Kathryn Cui, JHU:
Hillary Clinton made a feeble but revealing attempt to set some kind of tone for her presumed 2016 presidential campaign in Santa Clara, California, last week, in the heart of a region notoriously inequitable in its distribution of wealth and prosperity.
Mrs. Clinton rattled off a list of populist items to a crowd of female technology professionals. “Restore economic growth with rising wages,” she said, and “equal pay for women… a higher minimum wage… better wages.”
Undoubtedly there will be tweets and statuses, not only in direct response to this but in the next year, praising Mrs. Clinton for fighting for women, and much enthusiasm will follow for the Clinton, First Female President™ brand, and less for the minimal substance of her bare minimum feminism and paltry leftward totter.
While a slew of Republican potential nominees duke it out on the other side of the aisle twenty months before the 2016 election, Mrs. Clinton towers above her own party’s competition. But it increasingly appears as though, despite her presumed campaign and (less definite but still reasonably likely) presumed nomination, she is a candidate with a good liberal brand but no actual message.
Every candidate will inevitably be compared and contrasted with Mrs. Clinton by their own campaign calculations, or by commentators, by voters, and perhaps by Clinton’s own team, who will look for ways to incorporate the best aspects of other candidates’ messages in order to create the ultimate amalgam Super-Candidate. And since her policies and overall tone are still ill-defined, at least as demonstrated to voters, Mrs. Clinton may end up little more than a loose mass of half-hearted messages.
Take Senator Elizabeth Warren, for example, and her impassioned anti-establishment, anti-elite rhetoric. Warren has stated repeatedly, even heatedly, that she is not running in 2016, but that does not stop her message from appealing to voters outside her own immediate constituency. Lately, commentators have cast Senator Warren as the other female Democrat – not necessarily in opposition to Mrs. Clinton, but certainly a more defined and progressive alternative, whose presence looms significantly over Mrs. Clinton’s own campaign. Despite Warren’s apparent lack of presidential ambition, she brings to the campaign stage the kind of issues that appeal to progressive Democrats, a group Mrs. Clinton may have to address in some way. A New York Times article wrote of a meeting between the two women as an attempt on Mrs. Clinton’s part to “cultivate the increasingly influential senator.”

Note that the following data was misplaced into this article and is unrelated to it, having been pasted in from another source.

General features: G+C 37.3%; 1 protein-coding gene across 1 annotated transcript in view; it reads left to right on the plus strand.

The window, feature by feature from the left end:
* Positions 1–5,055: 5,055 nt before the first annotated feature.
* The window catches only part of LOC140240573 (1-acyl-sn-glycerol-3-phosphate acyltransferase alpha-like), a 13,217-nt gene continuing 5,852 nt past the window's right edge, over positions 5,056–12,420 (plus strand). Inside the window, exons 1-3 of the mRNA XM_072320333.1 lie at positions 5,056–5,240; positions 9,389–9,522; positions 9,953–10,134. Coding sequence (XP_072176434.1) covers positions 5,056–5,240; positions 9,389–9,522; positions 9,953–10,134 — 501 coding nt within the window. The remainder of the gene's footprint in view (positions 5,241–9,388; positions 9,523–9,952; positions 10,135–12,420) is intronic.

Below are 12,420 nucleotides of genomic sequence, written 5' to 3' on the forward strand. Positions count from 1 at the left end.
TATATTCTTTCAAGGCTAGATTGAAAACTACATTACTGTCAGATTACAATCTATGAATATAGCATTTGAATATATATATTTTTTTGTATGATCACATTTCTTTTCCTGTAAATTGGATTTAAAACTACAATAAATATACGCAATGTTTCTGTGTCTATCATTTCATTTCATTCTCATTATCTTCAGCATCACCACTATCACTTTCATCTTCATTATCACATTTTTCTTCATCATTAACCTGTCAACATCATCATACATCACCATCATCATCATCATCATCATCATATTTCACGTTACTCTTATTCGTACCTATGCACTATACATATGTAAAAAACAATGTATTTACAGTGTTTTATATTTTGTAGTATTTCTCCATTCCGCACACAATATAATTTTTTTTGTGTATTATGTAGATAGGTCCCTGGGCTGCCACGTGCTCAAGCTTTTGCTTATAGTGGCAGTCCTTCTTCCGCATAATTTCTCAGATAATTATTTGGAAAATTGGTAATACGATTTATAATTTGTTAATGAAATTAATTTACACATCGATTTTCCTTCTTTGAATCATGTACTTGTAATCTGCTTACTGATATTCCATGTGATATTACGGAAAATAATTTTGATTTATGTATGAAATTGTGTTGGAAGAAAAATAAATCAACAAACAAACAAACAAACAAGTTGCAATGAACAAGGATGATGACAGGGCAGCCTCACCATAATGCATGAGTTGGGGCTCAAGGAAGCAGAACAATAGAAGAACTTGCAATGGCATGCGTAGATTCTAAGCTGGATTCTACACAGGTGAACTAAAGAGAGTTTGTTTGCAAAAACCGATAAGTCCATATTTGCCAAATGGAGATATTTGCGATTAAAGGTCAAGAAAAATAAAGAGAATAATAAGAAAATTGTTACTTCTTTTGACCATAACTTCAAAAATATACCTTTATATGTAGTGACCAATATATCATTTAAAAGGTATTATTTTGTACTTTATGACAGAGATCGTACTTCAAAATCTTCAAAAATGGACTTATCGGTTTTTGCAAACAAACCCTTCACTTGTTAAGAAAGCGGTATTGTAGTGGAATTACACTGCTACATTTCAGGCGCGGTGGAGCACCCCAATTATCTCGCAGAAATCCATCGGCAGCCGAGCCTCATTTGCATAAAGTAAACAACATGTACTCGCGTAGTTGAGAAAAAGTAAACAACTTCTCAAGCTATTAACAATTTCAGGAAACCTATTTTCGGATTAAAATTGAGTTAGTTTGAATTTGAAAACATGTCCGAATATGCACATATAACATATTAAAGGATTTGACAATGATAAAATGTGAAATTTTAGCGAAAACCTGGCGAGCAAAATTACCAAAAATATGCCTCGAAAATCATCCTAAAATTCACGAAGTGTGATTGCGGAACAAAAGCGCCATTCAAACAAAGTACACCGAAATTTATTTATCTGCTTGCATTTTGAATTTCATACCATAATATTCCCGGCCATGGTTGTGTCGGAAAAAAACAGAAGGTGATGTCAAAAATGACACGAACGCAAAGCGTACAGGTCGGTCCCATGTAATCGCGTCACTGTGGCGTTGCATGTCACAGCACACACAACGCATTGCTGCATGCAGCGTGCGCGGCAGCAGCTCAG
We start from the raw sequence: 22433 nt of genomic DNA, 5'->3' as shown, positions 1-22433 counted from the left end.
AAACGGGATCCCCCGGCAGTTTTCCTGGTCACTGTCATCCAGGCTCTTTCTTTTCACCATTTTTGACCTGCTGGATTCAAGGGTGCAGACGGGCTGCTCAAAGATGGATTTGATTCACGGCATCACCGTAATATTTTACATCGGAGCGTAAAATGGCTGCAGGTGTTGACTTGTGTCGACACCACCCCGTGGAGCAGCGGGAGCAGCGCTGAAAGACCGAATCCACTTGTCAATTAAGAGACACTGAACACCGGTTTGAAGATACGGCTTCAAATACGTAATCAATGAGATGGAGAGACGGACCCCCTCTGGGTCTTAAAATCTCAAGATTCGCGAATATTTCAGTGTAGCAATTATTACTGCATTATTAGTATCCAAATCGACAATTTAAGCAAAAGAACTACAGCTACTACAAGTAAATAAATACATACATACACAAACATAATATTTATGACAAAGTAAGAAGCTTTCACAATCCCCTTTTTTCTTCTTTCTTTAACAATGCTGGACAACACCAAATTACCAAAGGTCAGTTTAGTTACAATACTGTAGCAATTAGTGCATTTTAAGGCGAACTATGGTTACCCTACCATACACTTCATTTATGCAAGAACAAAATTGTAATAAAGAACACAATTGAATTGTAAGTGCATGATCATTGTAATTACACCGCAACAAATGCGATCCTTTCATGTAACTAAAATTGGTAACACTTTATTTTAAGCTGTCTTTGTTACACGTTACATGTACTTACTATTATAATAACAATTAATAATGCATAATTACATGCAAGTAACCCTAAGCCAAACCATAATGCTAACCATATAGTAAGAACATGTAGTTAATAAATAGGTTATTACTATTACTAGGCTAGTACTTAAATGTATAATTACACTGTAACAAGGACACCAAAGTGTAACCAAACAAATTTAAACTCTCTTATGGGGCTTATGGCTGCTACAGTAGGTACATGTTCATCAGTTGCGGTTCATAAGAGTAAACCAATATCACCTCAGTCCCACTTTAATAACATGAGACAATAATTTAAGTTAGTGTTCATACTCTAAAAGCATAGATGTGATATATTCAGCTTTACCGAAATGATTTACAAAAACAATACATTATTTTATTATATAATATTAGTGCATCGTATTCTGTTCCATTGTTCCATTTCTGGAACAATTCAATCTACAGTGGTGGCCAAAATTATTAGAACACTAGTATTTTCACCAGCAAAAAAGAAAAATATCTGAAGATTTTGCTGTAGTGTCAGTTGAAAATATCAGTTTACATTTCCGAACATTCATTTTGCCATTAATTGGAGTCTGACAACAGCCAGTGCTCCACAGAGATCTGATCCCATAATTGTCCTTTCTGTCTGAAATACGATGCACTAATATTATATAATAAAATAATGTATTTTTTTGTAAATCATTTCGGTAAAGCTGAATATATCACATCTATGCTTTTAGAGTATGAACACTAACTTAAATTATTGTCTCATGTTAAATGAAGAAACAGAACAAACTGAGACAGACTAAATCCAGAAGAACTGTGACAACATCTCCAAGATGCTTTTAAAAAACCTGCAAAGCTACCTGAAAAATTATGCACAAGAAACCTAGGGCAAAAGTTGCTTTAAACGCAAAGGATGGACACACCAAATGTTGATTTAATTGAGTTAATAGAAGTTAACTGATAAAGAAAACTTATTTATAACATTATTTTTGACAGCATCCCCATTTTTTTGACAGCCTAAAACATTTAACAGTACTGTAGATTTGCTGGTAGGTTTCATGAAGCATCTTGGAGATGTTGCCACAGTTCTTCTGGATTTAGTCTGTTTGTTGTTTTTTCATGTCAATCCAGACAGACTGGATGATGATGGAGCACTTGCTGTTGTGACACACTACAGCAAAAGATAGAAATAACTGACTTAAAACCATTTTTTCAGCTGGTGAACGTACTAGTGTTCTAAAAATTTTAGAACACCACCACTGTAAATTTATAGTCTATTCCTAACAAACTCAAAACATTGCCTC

But the Clintons’ legacy of centrism, as the business-friendly Democratic alternative, looms equally large and ensures that a Clinton campaign could not adopt Warren populism wholesale. Take Mrs. Clinton’s consideration of “inclusive prosperity” as a tenet of her economic policy. It manages to, in two words, sound like an incredibly clumsy attempt to reconcile the Clinton legacy of neoliberal growth-centered policy with the current wave of populist rhetoric.
It would clearly be safe to build a message centered on the middle class, especially since President Obama laid the groundwork in his state of the union for such a message. However, a middle class-centric message from a Clinton campaign would have other shortcomings: first, the fact that, despite Americans’ support for higher wages and the Democrats’ consistent promotion of those kinds of broadly-appealing policies, the Republicans still prevailed during the midterm elections and the fact that the GOP is also pursuing a middle class-centric approach both prove problematic. As with Senator Warren, another Democratic candidate offers an alternative – Jim Webb, one-term Virginia senator, argued last year that the Democratic Party must win back its white, working-class and working poor base.
The DNC hypothesizes that even though the average voter supports their policies, they do not support their core values – because they have no idea what Democratic Party values are. Even if the party were to “find itself,” what is Mrs. Clinton’s place in a renewal? More than any other individuals Hillary and Bill Clinton are ingrained in the minds of American voters as the centrist Democrats. Some will argue that the America that put Bill Clinton into office over twenty years ago was a different America than ours, which faces a new host of issues that require different approaches, and that Mrs. Clinton’s struggle now to define her run reflects her adaptability, not her lack of values altogether.
As of now, Mrs. Clinton’s observable brand seems to be: default nominee; surname Clinton; a woman, and not a Republican, so by these two virtues she appeals to certain demographics of Beyoncé-social-media feminists, whose massive electoral clout will undoubtedly decide the election; and a liberal, whatever that actually means policy-wise. By 2016, she will have bathed in a pool of other politicians’ messages and may emerge coated in layers of more progressive rhetoric, populist messages, with the always safe champion-of-the-middle class spiel layered on for good measure, with a let’s-all-grow-together message on top, or something else altogether.